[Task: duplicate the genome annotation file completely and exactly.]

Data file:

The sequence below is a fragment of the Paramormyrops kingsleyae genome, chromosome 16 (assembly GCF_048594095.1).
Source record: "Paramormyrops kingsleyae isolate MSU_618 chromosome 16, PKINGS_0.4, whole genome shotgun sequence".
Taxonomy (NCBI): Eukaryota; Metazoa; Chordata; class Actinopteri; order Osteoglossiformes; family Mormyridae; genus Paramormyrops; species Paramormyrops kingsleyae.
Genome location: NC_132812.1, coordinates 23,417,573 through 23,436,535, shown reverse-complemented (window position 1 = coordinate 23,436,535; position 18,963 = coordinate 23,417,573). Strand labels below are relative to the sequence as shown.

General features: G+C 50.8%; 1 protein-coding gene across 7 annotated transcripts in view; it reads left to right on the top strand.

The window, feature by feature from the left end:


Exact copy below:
The sequence below is a fragment of the Paramormyrops kingsleyae genome, chromosome 16 (assembly GCF_048594095.1).
Source record: "Paramormyrops kingsleyae isolate MSU_618 chromosome 16, PKINGS_0.4, whole genome shotgun sequence".
Taxonomy (NCBI): Eukaryota; Metazoa; Chordata; class Actinopteri; order Osteoglossiformes; family Mormyridae; genus Paramormyrops; species Paramormyrops kingsleyae.
Genome location: NC_132812.1, coordinates 23,417,573 through 23,436,535, shown reverse-complemented (window position 1 = coordinate 23,436,535; position 18,963 = coordinate 23,417,573). Strand labels below are relative to the sequence as shown.

General features: G+C 50.8%; 1 protein-coding gene across 7 annotated transcripts in view; it reads left to right on the top strand.

The window, feature by feature from the left end: